Share

Deadly Storm Dirk Hits U.K. and France: Major Travel Headaches (PHOTOS)

By: Associated Press
Published: December 25, 2013

LONDON — A severe winter storm caused major travel problems in parts of western Europe Tuesday, stranding passengers travelling for Christmas at Paris and London airports and leaving hundreds of thousands of homes without power.

The storm caused four deaths in Britain, including a man who jumped into a fast-flowing river to try and rescue his dog. The severe weather also left a 12-year-old boy crushed to death beneath construction materials in Normandy, France.

In Britain, thousands of people trying to get away for the holidays were affected by reduced or cancelled train services due to landslides and fallen trees and flooded roads. Power outages at London Gatwick Airport's North Terminal caused 26 cancellations and many more delays.

The airport, the country's second-largest, said the problems were caused by flooding from a nearby river triggered by heavy rains.

The storm unleashed powerful winds. London's Heathrow airport recorded a 60 mph gust overnight, while winds gusted to 54 mph at Gatwick; Southampton saw a 69 mph gust Monday.

Across the English Channel, nearly all long-haul flights out of Paris' Charles de Gaulle Airport were delayed because of the storm, according to the Paris airport authority website.

Electricity provider ERDF said the winds left nearly 200,000 homes in western France without electricity.

(MORE: Check Our Flight Tracker Before You Take Off)

The Energy Networks Association, which represents power companies across the U.K., said 150,000 homes were without power, mainly in the south of England.

Power supplier Southern Electric said some may not get electricity back in time for Christmas Day.

The Environment Agency issued hundreds of flood warnings across all of England and Wales, with a severe flood warning — the highest level, warning of danger to life — in southwest England.

Two people died in car accidents, and one woman's body was pulled from a river in north Wales.

In Spain, extremely strong winds battered the northwestern Galicia region, and a tree that fell down on rail tracks prompted the derailment of a commuter train. None of the 10 passengers or the crew members were injured.

Nice, France

Nice, France

A young person runs in front of a giant wave on December 25, 2013 in Nice, southeastern France. (VALERY HACHE/AFP/Getty Images)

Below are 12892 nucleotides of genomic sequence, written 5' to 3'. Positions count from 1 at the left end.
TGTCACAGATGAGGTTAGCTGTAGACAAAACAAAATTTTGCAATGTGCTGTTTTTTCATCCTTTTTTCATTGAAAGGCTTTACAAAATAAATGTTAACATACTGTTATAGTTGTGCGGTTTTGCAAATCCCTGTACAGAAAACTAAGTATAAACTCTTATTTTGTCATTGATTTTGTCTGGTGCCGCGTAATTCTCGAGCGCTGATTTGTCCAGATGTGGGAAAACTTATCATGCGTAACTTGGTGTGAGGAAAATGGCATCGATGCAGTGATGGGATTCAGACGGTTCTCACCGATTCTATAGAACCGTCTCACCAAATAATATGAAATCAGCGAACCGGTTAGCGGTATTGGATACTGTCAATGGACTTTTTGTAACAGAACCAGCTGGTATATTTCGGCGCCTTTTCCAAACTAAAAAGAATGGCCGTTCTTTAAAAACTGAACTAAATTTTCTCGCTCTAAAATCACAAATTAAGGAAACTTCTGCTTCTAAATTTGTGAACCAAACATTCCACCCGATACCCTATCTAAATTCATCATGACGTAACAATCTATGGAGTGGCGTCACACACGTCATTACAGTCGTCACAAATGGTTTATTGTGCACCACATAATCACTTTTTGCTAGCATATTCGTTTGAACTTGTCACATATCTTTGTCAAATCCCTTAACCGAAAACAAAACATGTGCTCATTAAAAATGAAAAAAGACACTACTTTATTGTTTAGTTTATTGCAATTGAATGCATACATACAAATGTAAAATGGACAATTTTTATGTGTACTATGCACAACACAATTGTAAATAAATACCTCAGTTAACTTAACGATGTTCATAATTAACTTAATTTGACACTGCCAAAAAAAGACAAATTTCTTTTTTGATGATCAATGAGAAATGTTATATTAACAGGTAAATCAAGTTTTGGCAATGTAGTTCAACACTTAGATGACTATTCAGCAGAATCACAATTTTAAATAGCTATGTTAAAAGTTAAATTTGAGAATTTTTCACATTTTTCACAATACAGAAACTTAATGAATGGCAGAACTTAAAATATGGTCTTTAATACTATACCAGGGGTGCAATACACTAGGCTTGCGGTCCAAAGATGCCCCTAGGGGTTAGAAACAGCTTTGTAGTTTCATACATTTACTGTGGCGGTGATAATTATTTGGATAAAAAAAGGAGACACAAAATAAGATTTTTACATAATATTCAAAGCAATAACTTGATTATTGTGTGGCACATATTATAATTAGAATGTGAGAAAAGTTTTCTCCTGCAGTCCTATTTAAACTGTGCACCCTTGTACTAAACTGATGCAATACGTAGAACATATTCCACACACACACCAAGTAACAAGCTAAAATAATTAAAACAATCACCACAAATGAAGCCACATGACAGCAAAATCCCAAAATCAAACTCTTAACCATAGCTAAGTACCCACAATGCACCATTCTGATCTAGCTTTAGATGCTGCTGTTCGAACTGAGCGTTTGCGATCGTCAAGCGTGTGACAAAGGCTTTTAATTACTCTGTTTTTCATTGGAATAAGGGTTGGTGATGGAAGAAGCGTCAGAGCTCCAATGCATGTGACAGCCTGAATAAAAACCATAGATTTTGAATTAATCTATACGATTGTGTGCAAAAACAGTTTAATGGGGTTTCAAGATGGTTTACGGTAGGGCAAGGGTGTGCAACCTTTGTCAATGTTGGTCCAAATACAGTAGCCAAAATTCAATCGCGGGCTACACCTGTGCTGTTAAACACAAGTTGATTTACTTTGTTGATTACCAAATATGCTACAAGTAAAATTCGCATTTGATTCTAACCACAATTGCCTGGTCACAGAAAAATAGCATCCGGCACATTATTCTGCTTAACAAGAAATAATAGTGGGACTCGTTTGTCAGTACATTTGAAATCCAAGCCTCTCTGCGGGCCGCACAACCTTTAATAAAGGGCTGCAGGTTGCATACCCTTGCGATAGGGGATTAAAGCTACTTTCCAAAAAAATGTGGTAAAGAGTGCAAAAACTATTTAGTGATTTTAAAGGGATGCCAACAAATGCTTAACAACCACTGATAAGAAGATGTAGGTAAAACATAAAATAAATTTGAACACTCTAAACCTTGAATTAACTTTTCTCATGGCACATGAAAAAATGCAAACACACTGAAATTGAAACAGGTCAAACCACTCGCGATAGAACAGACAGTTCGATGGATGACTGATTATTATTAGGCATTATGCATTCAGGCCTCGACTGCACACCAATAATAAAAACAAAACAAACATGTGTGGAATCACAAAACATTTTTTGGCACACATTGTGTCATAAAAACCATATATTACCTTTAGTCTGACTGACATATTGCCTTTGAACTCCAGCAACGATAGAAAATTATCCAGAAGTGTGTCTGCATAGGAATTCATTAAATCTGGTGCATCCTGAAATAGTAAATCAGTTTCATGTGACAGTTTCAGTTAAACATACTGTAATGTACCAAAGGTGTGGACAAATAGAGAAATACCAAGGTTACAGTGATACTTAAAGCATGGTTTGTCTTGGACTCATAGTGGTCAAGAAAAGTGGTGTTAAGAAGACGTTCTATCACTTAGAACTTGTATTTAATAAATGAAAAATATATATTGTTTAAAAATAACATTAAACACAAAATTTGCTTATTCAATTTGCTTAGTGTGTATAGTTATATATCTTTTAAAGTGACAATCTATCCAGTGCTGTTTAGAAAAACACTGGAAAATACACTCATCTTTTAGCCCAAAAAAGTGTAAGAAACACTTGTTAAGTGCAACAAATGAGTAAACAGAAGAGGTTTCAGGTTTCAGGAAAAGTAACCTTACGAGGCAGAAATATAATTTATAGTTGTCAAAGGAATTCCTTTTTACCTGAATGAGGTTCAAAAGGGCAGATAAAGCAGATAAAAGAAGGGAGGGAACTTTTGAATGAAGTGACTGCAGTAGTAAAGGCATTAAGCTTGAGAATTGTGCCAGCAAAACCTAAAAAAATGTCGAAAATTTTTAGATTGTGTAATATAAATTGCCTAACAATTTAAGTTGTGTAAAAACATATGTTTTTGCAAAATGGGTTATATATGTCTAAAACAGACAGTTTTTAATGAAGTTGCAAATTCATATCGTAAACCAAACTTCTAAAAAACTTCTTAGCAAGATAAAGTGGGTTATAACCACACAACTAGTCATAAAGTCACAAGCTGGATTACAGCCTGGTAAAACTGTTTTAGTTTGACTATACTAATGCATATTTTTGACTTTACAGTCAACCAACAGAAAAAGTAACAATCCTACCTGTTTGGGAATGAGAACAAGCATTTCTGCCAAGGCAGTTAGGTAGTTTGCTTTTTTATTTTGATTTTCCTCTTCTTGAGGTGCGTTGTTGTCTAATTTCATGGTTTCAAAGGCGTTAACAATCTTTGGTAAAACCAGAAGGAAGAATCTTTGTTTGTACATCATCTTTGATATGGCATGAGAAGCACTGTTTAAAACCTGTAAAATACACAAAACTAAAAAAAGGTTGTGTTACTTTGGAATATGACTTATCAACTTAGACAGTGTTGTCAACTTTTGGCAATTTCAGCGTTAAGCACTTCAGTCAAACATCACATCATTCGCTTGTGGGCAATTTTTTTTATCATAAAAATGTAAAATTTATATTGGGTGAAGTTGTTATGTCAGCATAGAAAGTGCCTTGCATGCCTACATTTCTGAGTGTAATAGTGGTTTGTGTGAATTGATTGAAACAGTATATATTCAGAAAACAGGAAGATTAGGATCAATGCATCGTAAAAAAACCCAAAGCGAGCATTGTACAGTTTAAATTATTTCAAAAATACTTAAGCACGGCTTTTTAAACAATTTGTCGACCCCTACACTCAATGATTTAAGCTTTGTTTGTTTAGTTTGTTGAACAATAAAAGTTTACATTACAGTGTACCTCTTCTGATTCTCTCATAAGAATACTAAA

• Nice, France
  • Nice, France
  • Nice, France
  • Quimperle, France
  • Quimperle, France
  • Dorking, England
  • Dorking, England
  • Leatherhead, England
  • Saltcoats, Scotland
  • MODIS Imagery of UK Storm
  • London Gatwick Airport in Horley, England
  • Reigate, England
  • Reigate, England
  • Croydon, south London
  • Guengat, France

Featured Blogs

Earth Has Its 4th Warmest March on Record; Weekend Severe Weather Outbreak Coming

By Dr. Jeff Masters
April 23, 2014

March 2014 was the globe's 4th warmest March since records began in 1880. March 2014 global land temperatures were the 5th warmest on record, and global ocean temperatures were also the 5th warmest. The year-to-date January - March period has been the 7th warmest on record for the globe. One billion-dollar weather-related disaster hit the Earth during March 2014: Southeastern Brazil's worst drought in 50 years, which has cost at least $4.3 billion so far this year.

March 2014 4th Warmest Globally

By Christopher C. Burt
April 22, 2014

NOAA released its global March 2014 summary today (April 22nd) which stated that it was the 4th warmest March on record over global land and ocean surfaces since 1880. The global average temperature for the month was 12.3°C (54.1°F) which was 0.71°C (1.28°F) above the 20th century average.

I am a Failed Father

By Shaun Tanner
April 17, 2014

Being a father is very hard! I know, I sound like a whiner, but I felt especially bad this week when I caused my daughter to miss the lunar eclipse.

Polar Vortex, Global Warming, and Cold Weather

By Stu Ostro
January 10, 2014

Some thoughts about the recent viral meme(s).

What the 5th IPCC Assessment Doesn't Include

By Angela Fritz
September 27, 2013

Melting permafrost has the potential to release an additional 1.5 trillion tons of carbon into the atmosphere, and could increase our global average temperature by 1.5°F in addition to our day-to-day human emissions. However, this effect is not included in the IPCC report issued Friday morning, which means the estimates of how Earth's climate will change are likely on the conservative side.

Astronomical VS. Meteorological Winter

By Tom Niziol
March 1, 2013